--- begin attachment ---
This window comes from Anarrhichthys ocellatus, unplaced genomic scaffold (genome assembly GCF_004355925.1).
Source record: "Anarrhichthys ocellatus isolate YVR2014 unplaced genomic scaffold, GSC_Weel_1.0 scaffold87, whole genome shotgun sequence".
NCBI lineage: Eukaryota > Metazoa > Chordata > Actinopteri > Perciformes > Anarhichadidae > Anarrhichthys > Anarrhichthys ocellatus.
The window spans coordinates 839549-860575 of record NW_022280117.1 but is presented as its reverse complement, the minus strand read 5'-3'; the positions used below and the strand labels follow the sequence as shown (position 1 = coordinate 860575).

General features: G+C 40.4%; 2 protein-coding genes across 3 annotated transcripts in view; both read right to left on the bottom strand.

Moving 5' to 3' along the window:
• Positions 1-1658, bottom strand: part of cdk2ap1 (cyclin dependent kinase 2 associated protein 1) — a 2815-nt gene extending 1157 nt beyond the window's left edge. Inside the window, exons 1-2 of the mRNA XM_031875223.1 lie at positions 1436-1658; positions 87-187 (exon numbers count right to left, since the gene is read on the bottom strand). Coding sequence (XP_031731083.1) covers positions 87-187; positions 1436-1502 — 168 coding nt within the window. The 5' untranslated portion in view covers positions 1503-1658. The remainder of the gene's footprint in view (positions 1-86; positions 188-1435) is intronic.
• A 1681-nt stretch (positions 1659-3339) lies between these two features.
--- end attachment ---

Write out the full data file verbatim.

This window comes from Anarrhichthys ocellatus, unplaced genomic scaffold (genome assembly GCF_004355925.1).
Source record: "Anarrhichthys ocellatus isolate YVR2014 unplaced genomic scaffold, GSC_Weel_1.0 scaffold87, whole genome shotgun sequence".
NCBI lineage: Eukaryota > Metazoa > Chordata > Actinopteri > Perciformes > Anarhichadidae > Anarrhichthys > Anarrhichthys ocellatus.
The window spans coordinates 839549-860575 of record NW_022280117.1 but is presented as its reverse complement, the minus strand read 5'-3'; the positions used below and the strand labels follow the sequence as shown (position 1 = coordinate 860575).

General features: G+C 40.4%; 2 protein-coding genes across 3 annotated transcripts in view; both read right to left on the bottom strand.

Moving 5' to 3' along the window:
• Positions 1-1658, bottom strand: part of cdk2ap1 (cyclin dependent kinase 2 associated protein 1) — a 2815-nt gene extending 1157 nt beyond the window's left edge. Inside the window, exons 1-2 of the mRNA XM_031875223.1 lie at positions 1436-1658; positions 87-187 (exon numbers count right to left, since the gene is read on the bottom strand). Coding sequence (XP_031731083.1) covers positions 87-187; positions 1436-1502 — 168 coding nt within the window. The 5' untranslated portion in view covers positions 1503-1658. The remainder of the gene's footprint in view (positions 1-86; positions 188-1435) is intronic.
• A 1681-nt stretch (positions 1659-3339) lies between these two features.